Tag Archives: Shahid Kapoor

Weird Nipples

Movie Review – Padmavat(i) – Kaafi Tatt(i)

I have refrained from talking about the Padmavat-Karni Sena issue because it is embarrassing to think of.

That a fictional character would be exalted to the status of a goddess, misplaced pride would lead to death threats being issued in the open.

I find the issue of pride laughable. How can you be proud of being a Rajput?

‘Pride’ is to be felt when you belong to a world champion sporting side, or if you discover a new metal, invent a new technology – that is pride. What the fuck is Rajput pride?

How can you feel ‘pride’ about being born in a particular clan, when you have no choice in the matter? You did no work to be born in a particular clan. Your parents had sex, and sperms were transferred from the male organ to the female organ.

At that time, there was no viva voce conducted – Hello, Mr. Proud Sperm, which clan would you want to be born in? Aryan? Dravidian? IITian?? Nothing of that sort happened. So what the fuck is this pride that people keep harping about?

I have seen educated urban friends of mine put up statuses expressing pride in their clan, caste, religion, creed and blood group. I do not know what to make of it. After entering my 30s, I have reconciled to the fact that some things in life are twisted, and there’s nothing one can do about it.

But I digress.

This is about Padmavat, the movie.

Even though I have been panning Sanjay Leela Bhansali’s films for ten years now, I have a secret admiration for the guy. He has a vision of his own (even if they are hallucinogenic visions) and he goes ahead and executes his projects.

In spite of all his awards and recognition, Sanjay Leela Bhansali’s greatest achievement in cinema has been to get Salman Khan to emote, a task that amounts to getting a rabbit to attend a 21 day workshop on Hatha Yoga. But Bhansali’s films suffer from a key problem.

You always know the ending of a Bhansali film. Whether it is Rasleela, Devdas, Guzaarish, Bajirao Mastani. It is the same with this film too – you know exactly how the film will end. Especially since the director has clarified to Karni Sena morons that there is no dialogue between the two stars, that they do not share even a single scene, and there’s absolutely no interaction between them.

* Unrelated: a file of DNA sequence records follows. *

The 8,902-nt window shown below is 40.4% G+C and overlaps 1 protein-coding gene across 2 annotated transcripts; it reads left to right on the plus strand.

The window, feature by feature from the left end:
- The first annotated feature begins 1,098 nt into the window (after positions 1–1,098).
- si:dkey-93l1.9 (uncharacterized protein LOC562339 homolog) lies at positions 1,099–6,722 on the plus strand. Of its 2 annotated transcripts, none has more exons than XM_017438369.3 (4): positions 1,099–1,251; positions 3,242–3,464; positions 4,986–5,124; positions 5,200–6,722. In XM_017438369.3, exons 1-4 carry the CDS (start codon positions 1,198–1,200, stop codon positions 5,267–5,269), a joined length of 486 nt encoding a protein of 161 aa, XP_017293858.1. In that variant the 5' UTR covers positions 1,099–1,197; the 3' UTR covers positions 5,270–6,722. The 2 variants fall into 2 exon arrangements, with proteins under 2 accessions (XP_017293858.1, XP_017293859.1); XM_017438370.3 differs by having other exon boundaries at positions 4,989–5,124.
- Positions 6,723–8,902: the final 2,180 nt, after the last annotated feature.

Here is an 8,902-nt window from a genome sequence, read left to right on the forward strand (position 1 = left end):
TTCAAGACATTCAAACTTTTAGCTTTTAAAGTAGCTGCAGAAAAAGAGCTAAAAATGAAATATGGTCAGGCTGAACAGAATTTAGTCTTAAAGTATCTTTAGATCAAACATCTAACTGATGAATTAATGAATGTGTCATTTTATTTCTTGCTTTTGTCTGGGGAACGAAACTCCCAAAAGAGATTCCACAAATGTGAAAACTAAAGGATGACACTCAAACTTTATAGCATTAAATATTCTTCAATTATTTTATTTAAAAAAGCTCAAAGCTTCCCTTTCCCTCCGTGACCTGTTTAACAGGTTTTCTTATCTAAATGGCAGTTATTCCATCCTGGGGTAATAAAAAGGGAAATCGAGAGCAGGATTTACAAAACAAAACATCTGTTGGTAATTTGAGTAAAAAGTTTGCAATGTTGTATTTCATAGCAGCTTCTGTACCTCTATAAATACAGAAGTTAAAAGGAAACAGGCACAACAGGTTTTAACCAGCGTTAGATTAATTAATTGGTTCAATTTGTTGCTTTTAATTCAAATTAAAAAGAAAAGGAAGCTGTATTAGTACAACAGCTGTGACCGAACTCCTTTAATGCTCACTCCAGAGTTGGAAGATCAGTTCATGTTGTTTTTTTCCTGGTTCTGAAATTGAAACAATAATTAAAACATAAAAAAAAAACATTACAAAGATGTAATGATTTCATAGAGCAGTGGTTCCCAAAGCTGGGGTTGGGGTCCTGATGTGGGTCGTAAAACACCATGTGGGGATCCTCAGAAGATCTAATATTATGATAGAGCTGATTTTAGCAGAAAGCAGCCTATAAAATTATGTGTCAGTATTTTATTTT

In fact, you get a sense of this when the many disclaimers come on, before the movie begins.

This is based on a poem from the 16th century poem – Padmavat. There is no intent to harm anybody’s feelings.

So you know there’s going to be masturbatory dialogues to glorify Rajputs.

The film does not intend to glorify Sati

So you know there’s going to be a ten minute, slow-mo, climactic shot of Sati, a money-shot involving yellow, gold and red – Bhansali’s own RGY colour format.

No animals were harmed in the making of this film.

So you know that all the animals shown will be whipped up by underpaid Indian animation artists. Which is why when Alauddin Khilji turns up with an exotic ostrich, it resembles a bird from Chhota Bheem.

After eight movies, the Indian viewer has gotten used to the opulence and grandeur. The viewer is looking for nuance and story, and Bhansali offers none of that. The film begin with Deepika Padukone, who is introduced as the warrior princess who lives in the kingdom of Bahubali Sets. She’s fierce and strong and independent and all that, but you know she’s going to end up as the second wife of the king, the noble Raja Moron Singh.

On the other side, there is Alauddin Khilji, essayed by an earnest performance by Ranveer Singh. A role so earnest that he does everything the director asks him to do. If this was a Muslim majority state, Bhansali would have been stoned to death for depicting Muslims in bad light. To uphold the fragile prestige of one group, Bhansali demonises the other.

His Alauddin Khilji does everything one can to appear evil.

Evil Ruler Things

Quite naturally, he hears of Padmavati, and decides to attack Chittor.

Which then brings us to the other king in the story:

Raja Ratan Sen.

King of Chittor,

Works at Pouter @Pouting.

Owner of weird nipples.

Weird Nipples

If he just ran to Khilji and showed him his nipples, Khilji would have given up the war and turned Buddhist.

Shahid Kapoor’s interpretation of an upright king is to play him stiff and uptight. Not only does Raja Dishaheen Singh look like Padmavati’s younger brother, their love scenes look like a kinky Rakshabandhan fetish video.

This is where Bhansali slips. To massage the fragile ego of Karni Sena, he makes Shahid’s character mouth absurd Rajput-praising lines every few minutes.

While wearing his clothes: Jo samundar paar karey, woh Rajput.

While eating food: Rajput ghee lagaake khate hain, Dalda nahi.